International Law Firm Displays Mason Student Artwork

Posted: April 28, 2005 at 1:00 am, Last Updated: November 30, -0001 at 12:00 am

By Jennifer Mitchell

Last month, an exhibit arranged by Mason students and containing works by Mason student artists went on display in a corporate environment in Northern Virginia. Art@Work, a three-year-old program hosted by the student group Artery and the Century Club of George Mason University Inc., along with the College of Visual and Performing Arts (CVPA), places student work in a public display space, giving it a chance to be seen and purchased.

The new exhibit marks the first time that seniors as well as graduate students and faculty artists had their work included in the program. It is also the first time that the art will be for sale.

Squire, Sanders, and Dempsey LLP, an international law firm located at 8000 Towers Crescent Drive, Tysons Corner, is hosting the exhibit. The firm is a member of the Century Club and sponsored the inaugural Art@Work exhibit when the company’s offices first opened. On Thursday, May 12, the law firm will host a Spring Networking Reception featuring the student exhibitors. The event is open to students, faculty, and staff, as well as those outside the Mason community. For more information and to register for the event, click here.

“Our goal is to expand the walls of the classroom for students at Mason, and this experience is fundamental in promoting talent to the Northern Virginia business community,” says Century Club Executive Director Judith Naomi Costello, who was instrumental in founding the program. “It’s beneficial to all those involved.”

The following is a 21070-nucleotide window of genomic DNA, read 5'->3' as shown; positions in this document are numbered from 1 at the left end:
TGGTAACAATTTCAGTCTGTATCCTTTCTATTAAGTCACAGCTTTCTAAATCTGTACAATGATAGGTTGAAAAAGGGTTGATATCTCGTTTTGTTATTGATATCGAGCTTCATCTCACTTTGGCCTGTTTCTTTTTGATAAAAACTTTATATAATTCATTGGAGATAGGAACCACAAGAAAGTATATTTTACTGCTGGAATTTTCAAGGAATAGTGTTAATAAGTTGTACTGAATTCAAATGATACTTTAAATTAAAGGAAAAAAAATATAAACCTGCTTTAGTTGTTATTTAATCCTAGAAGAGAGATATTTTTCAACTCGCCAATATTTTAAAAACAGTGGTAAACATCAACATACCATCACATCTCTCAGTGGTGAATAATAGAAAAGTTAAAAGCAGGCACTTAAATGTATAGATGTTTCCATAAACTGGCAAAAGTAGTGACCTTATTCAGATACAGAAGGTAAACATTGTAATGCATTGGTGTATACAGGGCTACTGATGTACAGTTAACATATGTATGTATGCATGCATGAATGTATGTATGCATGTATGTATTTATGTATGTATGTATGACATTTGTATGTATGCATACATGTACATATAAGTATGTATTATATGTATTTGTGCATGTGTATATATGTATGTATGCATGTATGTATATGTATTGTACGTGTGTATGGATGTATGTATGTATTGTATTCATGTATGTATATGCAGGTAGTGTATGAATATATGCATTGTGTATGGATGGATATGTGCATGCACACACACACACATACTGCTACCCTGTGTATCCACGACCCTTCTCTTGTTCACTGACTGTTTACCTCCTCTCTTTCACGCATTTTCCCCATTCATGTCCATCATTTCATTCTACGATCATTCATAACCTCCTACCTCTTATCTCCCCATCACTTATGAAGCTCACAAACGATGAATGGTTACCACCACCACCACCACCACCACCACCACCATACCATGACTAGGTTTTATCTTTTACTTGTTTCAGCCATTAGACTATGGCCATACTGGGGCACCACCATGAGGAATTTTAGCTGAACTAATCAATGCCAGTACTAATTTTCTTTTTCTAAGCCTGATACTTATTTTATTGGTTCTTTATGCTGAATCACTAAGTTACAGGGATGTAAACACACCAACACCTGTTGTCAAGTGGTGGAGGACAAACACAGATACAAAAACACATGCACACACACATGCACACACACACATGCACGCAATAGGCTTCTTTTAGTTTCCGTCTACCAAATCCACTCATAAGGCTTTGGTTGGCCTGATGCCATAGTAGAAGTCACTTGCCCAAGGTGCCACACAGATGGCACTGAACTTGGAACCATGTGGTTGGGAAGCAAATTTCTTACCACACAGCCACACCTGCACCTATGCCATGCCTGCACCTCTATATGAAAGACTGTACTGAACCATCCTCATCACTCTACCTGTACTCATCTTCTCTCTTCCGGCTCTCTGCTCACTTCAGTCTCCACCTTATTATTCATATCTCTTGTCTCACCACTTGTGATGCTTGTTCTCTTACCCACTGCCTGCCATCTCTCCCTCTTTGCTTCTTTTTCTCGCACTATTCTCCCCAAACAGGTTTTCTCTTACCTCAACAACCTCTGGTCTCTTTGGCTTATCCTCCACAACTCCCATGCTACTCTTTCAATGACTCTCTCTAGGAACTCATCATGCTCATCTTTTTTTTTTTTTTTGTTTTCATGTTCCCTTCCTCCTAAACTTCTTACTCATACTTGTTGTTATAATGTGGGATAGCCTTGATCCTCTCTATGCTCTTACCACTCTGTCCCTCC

The exhibit features 30 pieces by 15 student artists and includes photography, paintings, sculpture, and digital work which will hang in the space for one year.

Julianne Kozel and Lisa McCarty
Seniors Julianne Kozel, left, and

Lisa McCarty curated the most

recent Art@Work exhibit.
Photo by Evan Cantwell

The student curators, seniors Lisa McCarty and Julianne Kozel, had a hard time choosing which pieces to exhibit. “All in all,” says Kozel, “it’s a pretty eclectic group. We looked for artists who really stood out in each division.”

Scott Martin, chair and associate professor of Art and Visual Technology (AVT), says the students are the most important part of the project. “We want the students and their work to be recognized.”

Squire, Sanders, and Dempsey will also host an event, tentatively planned for October, to auction the works. While each artist will benefit directly from the sale of his or her work, the firm has also offered to donate a percentage of each selling price to an AVT scholarship fund.

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